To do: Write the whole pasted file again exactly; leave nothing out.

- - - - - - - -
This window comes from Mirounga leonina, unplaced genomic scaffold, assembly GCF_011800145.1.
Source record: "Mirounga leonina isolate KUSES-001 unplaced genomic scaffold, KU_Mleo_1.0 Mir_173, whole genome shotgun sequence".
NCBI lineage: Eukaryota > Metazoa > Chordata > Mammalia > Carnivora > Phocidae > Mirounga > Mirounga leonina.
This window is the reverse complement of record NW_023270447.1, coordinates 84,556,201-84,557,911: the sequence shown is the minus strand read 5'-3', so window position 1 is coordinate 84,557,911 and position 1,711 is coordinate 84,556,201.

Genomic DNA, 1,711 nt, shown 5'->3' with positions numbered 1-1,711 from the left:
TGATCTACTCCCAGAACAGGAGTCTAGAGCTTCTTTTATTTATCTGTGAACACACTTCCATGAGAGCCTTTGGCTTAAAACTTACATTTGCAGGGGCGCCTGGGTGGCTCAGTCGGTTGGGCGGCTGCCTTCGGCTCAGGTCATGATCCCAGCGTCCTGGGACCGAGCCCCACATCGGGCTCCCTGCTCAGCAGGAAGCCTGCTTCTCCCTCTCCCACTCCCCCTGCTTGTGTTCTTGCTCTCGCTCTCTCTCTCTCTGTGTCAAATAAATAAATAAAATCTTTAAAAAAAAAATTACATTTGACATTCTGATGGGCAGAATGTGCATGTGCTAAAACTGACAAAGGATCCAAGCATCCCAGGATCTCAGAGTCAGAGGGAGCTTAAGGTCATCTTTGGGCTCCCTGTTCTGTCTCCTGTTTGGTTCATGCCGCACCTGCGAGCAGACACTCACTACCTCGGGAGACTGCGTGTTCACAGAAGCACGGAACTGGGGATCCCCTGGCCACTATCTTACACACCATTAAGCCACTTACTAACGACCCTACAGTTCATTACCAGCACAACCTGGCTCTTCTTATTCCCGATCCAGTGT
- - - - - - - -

This window comes from Mirounga leonina, unplaced genomic scaffold, assembly GCF_011800145.1.
Source record: "Mirounga leonina isolate KUSES-001 unplaced genomic scaffold, KU_Mleo_1.0 Mir_173, whole genome shotgun sequence".
NCBI lineage: Eukaryota > Metazoa > Chordata > Mammalia > Carnivora > Phocidae > Mirounga > Mirounga leonina.
This window is the reverse complement of record NW_023270447.1, coordinates 84,556,201-84,557,911: the sequence shown is the minus strand read 5'-3', so window position 1 is coordinate 84,557,911 and position 1,711 is coordinate 84,556,201.

Genomic DNA, 1,711 nt, shown 5'->3' with positions numbered 1-1,711 from the left:
TGATCTACTCCCAGAACAGGAGTCTAGAGCTTCTTTTATTTATCTGTGAACACACTTCCATGAGAGCCTTTGGCTTAAAACTTACATTTGCAGGGGCGCCTGGGTGGCTCAGTCGGTTGGGCGGCTGCCTTCGGCTCAGGTCATGATCCCAGCGTCCTGGGACCGAGCCCCACATCGGGCTCCCTGCTCAGCAGGAAGCCTGCTTCTCCCTCTCCCACTCCCCCTGCTTGTGTTCTTGCTCTCGCTCTCTCTCTCTCTGTGTCAAATAAATAAATAAAATCTTTAAAAAAAAAATTACATTTGACATTCTGATGGGCAGAATGTGCATGTGCTAAAACTGACAAAGGATCCAAGCATCCCAGGATCTCAGAGTCAGAGGGAGCTTAAGGTCATCTTTGGGCTCCCTGTTCTGTCTCCTGTTTGGTTCATGCCGCACCTGCGAGCAGACACTCACTACCTCGGGAGACTGCGTGTTCACAGAAGCACGGAACTGGGGATCCCCTGGCCACTATCTTACACACCATTAAGCCACTTACTAACGACCCTACAGTTCATTACCAGCACAACCTGGCTCTTCTTATTCCCGATCCAGTGT